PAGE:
Juan Williams writes in The Wall Street Journal that President Obabma’s nominee to the Supreme Court is not a centrist in his judicial philosophy. Here’s an excerpt:
As Republicans and Democrats wrangle over Judge Merrick Garland’s Supreme Court nomination to replace the late Antonin Scalia and whether or not to hold confirmation hearings, attention has been distracted from a fight of far more historical consequence.
Over the past half century, regardless of whether a liberal or a conservative resides in the White House, the critical issue facing any Supreme Court nominee is where he or she stands on the political contest of wills over how to read the Constitution.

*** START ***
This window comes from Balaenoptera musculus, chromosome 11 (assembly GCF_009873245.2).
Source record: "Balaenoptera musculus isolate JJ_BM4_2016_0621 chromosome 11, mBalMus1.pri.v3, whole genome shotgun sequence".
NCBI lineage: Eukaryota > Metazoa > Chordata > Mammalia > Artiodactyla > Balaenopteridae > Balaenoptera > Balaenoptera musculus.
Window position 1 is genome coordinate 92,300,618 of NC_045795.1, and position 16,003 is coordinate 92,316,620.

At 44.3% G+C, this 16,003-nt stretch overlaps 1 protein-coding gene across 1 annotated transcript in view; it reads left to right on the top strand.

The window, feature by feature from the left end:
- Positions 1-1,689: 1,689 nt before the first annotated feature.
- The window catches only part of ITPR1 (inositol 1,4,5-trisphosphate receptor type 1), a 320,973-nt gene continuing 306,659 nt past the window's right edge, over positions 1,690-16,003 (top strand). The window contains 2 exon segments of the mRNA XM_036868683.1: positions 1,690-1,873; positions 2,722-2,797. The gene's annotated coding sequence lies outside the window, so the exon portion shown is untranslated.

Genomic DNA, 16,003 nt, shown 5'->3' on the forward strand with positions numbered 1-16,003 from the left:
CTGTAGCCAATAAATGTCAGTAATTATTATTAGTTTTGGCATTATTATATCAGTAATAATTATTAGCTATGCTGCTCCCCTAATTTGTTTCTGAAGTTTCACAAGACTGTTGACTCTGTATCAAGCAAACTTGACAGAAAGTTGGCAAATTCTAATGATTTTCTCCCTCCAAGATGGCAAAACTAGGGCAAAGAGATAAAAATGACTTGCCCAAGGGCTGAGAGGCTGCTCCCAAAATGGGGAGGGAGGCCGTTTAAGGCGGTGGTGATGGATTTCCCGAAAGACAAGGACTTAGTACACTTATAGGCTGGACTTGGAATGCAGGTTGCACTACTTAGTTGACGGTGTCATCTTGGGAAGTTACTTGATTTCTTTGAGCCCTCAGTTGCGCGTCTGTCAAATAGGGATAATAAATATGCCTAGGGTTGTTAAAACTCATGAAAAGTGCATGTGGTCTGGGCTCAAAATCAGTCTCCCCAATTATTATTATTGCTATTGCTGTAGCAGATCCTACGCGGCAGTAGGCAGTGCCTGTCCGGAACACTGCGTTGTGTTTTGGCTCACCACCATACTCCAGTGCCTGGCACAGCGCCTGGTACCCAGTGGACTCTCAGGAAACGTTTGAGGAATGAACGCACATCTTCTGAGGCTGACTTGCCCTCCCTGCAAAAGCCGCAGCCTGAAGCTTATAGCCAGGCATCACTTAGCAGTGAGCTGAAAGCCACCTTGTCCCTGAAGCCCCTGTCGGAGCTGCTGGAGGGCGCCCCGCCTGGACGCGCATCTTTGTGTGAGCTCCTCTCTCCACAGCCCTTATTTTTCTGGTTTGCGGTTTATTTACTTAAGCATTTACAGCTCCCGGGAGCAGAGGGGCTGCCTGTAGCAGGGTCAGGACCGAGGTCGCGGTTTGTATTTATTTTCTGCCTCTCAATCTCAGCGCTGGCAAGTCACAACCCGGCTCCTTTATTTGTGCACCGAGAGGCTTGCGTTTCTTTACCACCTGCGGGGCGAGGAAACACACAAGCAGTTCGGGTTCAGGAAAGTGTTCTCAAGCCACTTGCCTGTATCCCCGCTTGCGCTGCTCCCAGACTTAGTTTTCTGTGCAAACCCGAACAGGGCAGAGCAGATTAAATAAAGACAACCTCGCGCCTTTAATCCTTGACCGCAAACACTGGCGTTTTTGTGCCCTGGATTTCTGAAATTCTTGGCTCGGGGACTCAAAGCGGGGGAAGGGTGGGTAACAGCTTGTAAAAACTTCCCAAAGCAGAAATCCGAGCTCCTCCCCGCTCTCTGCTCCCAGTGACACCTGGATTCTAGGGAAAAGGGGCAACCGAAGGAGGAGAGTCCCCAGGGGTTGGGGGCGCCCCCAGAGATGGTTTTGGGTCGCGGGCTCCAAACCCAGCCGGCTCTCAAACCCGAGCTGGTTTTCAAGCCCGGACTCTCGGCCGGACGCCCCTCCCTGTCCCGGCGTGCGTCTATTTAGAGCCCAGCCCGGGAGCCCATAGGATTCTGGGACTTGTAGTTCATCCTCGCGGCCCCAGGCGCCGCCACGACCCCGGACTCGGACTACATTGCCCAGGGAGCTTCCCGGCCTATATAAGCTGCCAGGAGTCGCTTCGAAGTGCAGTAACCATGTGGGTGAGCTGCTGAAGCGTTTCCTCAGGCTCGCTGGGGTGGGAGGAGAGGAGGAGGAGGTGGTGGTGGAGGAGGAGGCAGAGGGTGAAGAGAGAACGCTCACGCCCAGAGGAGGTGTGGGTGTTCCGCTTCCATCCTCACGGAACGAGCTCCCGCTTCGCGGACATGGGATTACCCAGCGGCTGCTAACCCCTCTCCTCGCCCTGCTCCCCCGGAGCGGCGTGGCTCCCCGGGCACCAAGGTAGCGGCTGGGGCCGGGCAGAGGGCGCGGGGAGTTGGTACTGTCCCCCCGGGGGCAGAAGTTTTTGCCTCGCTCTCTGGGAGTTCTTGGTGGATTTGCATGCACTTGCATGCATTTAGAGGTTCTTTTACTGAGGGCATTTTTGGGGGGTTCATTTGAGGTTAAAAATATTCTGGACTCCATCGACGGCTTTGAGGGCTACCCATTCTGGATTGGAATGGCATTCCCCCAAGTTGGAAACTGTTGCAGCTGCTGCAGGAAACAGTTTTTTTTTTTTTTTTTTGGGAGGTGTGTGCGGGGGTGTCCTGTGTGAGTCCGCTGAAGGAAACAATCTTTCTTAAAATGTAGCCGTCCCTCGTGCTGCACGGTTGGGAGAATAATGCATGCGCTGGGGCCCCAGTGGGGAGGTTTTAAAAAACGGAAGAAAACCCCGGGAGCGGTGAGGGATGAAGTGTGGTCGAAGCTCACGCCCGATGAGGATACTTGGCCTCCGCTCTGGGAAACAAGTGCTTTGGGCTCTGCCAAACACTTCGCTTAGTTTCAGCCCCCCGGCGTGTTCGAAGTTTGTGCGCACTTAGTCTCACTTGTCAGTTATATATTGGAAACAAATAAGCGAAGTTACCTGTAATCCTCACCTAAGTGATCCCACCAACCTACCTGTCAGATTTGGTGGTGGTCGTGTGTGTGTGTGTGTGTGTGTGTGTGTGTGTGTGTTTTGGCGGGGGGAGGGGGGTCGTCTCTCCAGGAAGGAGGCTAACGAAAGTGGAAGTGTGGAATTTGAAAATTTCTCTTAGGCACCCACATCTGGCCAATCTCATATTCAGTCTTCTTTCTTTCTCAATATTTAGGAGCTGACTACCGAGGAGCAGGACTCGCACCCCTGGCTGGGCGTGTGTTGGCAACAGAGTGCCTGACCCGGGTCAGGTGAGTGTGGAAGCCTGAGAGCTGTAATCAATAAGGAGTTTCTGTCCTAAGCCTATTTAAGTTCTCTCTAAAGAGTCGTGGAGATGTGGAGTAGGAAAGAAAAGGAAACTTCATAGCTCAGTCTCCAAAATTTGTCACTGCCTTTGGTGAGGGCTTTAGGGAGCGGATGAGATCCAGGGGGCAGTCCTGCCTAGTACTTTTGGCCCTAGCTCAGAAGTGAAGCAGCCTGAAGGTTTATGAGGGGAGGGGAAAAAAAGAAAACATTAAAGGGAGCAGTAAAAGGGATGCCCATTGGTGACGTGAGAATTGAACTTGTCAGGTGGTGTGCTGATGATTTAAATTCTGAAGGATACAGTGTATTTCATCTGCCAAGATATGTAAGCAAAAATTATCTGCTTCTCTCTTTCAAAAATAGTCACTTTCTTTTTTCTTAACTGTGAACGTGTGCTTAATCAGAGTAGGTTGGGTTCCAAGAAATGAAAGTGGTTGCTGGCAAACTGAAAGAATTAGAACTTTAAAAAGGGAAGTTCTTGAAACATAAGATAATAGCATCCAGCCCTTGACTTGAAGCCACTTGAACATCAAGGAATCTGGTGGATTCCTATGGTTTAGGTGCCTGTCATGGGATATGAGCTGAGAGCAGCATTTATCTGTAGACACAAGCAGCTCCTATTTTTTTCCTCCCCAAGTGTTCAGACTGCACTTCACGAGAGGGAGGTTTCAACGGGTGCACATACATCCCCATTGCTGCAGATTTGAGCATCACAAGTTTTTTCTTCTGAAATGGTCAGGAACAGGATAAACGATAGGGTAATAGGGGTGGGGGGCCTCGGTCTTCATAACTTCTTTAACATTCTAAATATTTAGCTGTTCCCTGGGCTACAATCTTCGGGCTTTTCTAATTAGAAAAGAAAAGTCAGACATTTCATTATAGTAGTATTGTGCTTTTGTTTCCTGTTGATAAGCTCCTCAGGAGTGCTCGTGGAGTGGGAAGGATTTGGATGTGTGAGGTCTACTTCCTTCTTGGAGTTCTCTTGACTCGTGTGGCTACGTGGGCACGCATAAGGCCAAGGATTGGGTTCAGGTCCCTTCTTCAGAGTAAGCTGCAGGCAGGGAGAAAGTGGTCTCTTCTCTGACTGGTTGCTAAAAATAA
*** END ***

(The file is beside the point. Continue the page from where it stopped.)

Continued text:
In general the conservatives in this fight favor an “originalist” or “plain text” reading of the Constitution to limit the role of the courts to interpreting what the document and the Framers meant. Liberals regard the Constitution as a “living document” that lends itself to modern interpretations by judges, who may extend rights to groups not mentioned or considered in the Constitution or its amendments…
In today’s debate regarding Merrick Garland’s nomination to the court, much of the discussion concerns whether or not he is a “centrist.” But the real question, for both sides, is how he regards the Constitution. On that point it is clear from his record that Judge Garland is firmly in the “living document” camp. The push-pull over the Constitution and the Supreme Court is a battle without end, and in the current phase with the eight-person bench likely to divide 4-4 on important cases, the contrast between the court with Scalia on it and the court with Judge Garland or any other Democratic nominee couldn’t be greater.
Read the rest here.